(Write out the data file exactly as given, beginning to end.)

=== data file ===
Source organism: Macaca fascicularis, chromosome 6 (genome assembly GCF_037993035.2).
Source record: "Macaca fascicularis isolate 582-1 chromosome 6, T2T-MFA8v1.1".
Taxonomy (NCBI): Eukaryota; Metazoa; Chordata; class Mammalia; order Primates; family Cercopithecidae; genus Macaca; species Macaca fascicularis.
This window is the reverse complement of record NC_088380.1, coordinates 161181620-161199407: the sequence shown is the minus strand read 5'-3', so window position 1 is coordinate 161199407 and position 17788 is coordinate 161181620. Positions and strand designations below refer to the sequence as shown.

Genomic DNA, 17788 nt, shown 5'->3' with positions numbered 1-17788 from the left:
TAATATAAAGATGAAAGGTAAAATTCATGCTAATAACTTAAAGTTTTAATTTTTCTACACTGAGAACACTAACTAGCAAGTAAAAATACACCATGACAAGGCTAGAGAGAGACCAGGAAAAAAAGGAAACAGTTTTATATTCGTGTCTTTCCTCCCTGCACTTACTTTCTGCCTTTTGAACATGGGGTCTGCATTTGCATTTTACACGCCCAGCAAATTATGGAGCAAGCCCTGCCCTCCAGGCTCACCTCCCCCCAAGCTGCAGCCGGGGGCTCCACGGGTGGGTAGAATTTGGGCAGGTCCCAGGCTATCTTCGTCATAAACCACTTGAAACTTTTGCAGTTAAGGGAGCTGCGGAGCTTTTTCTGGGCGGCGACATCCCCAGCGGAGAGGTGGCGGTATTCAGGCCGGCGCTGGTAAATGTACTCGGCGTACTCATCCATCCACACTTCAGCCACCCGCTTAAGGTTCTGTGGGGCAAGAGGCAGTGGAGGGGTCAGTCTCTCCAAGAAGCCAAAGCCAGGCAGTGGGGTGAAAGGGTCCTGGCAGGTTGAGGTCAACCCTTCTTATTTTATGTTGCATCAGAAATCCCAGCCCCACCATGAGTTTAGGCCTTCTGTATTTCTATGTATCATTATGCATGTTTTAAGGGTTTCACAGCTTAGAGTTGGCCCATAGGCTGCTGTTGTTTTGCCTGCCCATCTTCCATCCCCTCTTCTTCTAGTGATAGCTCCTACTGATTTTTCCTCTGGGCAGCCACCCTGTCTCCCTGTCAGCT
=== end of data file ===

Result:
Source organism: Macaca fascicularis, chromosome 6 (genome assembly GCF_037993035.2).
Source record: "Macaca fascicularis isolate 582-1 chromosome 6, T2T-MFA8v1.1".
Taxonomy (NCBI): Eukaryota; Metazoa; Chordata; class Mammalia; order Primates; family Cercopithecidae; genus Macaca; species Macaca fascicularis.
This window is the reverse complement of record NC_088380.1, coordinates 161181620-161199407: the sequence shown is the minus strand read 5'-3', so window position 1 is coordinate 161199407 and position 17788 is coordinate 161181620. Positions and strand designations below refer to the sequence as shown.

Genomic DNA, 17788 nt, shown 5'->3' with positions numbered 1-17788 from the left:
TAATATAAAGATGAAAGGTAAAATTCATGCTAATAACTTAAAGTTTTAATTTTTCTACACTGAGAACACTAACTAGCAAGTAAAAATACACCATGACAAGGCTAGAGAGAGACCAGGAAAAAAAGGAAACAGTTTTATATTCGTGTCTTTCCTCCCTGCACTTACTTTCTGCCTTTTGAACATGGGGTCTGCATTTGCATTTTACACGCCCAGCAAATTATGGAGCAAGCCCTGCCCTCCAGGCTCACCTCCCCCCAAGCTGCAGCCGGGGGCTCCACGGGTGGGTAGAATTTGGGCAGGTCCCAGGCTATCTTCGTCATAAACCACTTGAAACTTTTGCAGTTAAGGGAGCTGCGGAGCTTTTTCTGGGCGGCGACATCCCCAGCGGAGAGGTGGCGGTATTCAGGCCGGCGCTGGTAAATGTACTCGGCGTACTCATCCATCCACACTTCAGCCACCCGCTTAAGGTTCTGTGGGGCAAGAGGCAGTGGAGGGGTCAGTCTCTCCAAGAAGCCAAAGCCAGGCAGTGGGGTGAAAGGGTCCTGGCAGGTTGAGGTCAACCCTTCTTATTTTATGTTGCATCAGAAATCCCAGCCCCACCATGAGTTTAGGCCTTCTGTATTTCTATGTATCATTATGCATGTTTTAAGGGTTTCACAGCTTAGAGTTGGCCCATAGGCTGCTGTTGTTTTGCCTGCCCATCTTCCATCCCCTCTTCTTCTAGTGATAGCTCCTACTGATTTTTCCTCTGGGCAGCCACCCTGTCTCCCTGTCAGCT